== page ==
A not-so-wet monsoon season has now ended, leaving behind precipitation numbers much lower than those of previous years across Santa Cruz County.
“The early predictions for this monsoon season was for the first half to be dry and the latter half to be wet, and it’s pretty much what we saw,” County Floodplain Coordinator John Hays said on Tuesday.
Still, even with some late-season wetness thanks in large part to the remnants of tropical storms Lorena and Mario, the average amount of rainfall across the county was 9.62 inches during the 110-day season, which runs from June 15 to Sept. 30. That was nearly an inch-and-a-half below the average of 11 inches.
Gauge readings around Santa Cruz County ranged from a low of 5.67 inches at Red Mountain in Patagonia to a high of 13.39 inches at the Santa Cruz River gauge near State Route 82.
Other seasonal readings included 9.33 inches at Peña Blanca Lake and 10.67 inches at Ephraim Canyon, near Western Avenue and Interstate 19 in Nogales.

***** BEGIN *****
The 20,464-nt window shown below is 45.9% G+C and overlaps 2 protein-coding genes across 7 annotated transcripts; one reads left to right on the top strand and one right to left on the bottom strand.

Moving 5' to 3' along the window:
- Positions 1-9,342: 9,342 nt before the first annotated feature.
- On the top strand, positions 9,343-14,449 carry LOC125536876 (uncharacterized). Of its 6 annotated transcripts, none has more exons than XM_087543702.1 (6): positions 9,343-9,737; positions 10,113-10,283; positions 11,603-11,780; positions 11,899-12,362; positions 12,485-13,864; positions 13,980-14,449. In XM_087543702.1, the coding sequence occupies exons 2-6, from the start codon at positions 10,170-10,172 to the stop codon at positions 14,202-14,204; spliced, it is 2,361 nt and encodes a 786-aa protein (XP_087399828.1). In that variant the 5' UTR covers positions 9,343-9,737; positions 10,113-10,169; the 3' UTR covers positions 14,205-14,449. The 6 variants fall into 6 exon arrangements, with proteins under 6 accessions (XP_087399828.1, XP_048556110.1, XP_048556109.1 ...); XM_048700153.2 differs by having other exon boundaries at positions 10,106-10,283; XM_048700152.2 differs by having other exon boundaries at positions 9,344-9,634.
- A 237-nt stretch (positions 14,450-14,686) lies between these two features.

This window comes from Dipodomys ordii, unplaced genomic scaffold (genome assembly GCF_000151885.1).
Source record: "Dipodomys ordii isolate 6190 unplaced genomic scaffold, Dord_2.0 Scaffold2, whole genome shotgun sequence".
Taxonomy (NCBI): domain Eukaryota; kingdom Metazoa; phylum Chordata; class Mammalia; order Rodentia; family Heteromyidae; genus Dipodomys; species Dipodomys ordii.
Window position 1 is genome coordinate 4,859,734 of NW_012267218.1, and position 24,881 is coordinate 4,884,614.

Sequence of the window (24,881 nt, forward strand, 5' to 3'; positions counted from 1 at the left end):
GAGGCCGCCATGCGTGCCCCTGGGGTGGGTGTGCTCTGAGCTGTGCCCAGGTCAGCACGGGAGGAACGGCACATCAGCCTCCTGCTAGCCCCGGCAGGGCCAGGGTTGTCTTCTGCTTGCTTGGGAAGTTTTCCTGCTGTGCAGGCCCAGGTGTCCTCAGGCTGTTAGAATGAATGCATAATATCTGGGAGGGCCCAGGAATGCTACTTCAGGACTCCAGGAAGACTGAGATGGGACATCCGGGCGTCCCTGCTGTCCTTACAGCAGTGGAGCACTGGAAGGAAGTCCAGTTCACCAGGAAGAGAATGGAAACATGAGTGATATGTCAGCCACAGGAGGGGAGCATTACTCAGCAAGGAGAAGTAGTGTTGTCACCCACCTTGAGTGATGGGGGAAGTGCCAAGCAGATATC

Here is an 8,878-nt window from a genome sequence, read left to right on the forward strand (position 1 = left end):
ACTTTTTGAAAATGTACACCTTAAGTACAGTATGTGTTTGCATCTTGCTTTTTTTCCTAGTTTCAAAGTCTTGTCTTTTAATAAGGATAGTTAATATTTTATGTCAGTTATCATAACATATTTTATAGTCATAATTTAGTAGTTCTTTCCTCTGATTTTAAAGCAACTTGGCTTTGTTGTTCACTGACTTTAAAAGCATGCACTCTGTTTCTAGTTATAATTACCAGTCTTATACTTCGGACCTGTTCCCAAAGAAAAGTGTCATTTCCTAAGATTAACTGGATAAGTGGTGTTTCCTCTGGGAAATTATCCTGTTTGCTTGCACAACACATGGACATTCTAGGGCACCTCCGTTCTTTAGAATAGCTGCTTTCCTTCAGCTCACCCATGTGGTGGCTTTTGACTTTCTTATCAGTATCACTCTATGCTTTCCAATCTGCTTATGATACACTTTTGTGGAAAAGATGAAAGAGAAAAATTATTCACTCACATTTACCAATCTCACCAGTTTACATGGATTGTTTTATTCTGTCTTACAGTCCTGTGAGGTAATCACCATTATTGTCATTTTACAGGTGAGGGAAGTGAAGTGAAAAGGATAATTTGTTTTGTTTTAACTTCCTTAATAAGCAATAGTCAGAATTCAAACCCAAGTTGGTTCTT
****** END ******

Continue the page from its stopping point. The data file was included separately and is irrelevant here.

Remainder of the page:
Despite the limited rainfall, this monsoon season still produced a few extreme weather events, including a July 17 thunderstorm that left one large tree at A.J. Mitchell Elementary School in Nogales completely uprooted and several others extensively damaged by strong winds.
A heavy rainstorm on Aug. 21 also resulted in flooding that swept away four people in Nogales, Sonora, carrying them through drainage tunnels that feed into the Nogales Wash in Arizona. Local authorities found and identified three victims’ bodies in the following days, while a fourth man managed to drag himself out of the wash nearly three miles north of the border.
Hays noted that this year’s on-the-dry-side monsoon season wasn’t too big of a concern, as it’s normal for rainfall to fluctuate to some degree each year.
However, he remained hopeful that the area would receive more rainfall during the coming winter season.
“While the amount is larger during the summer, I think the effectiveness of the rainfall is greater during the winter because it comes in at a slower rate,” he said, adding that it gives the water more time to soak into the ground, whereas summer rain quickly runs up north.
“Historically speaking, when there is a strong El Niño off of Mexico, we tend to see wetter winters, so as long as that El Niño stays in place, hopefully we’ll get more rain,” Hays said.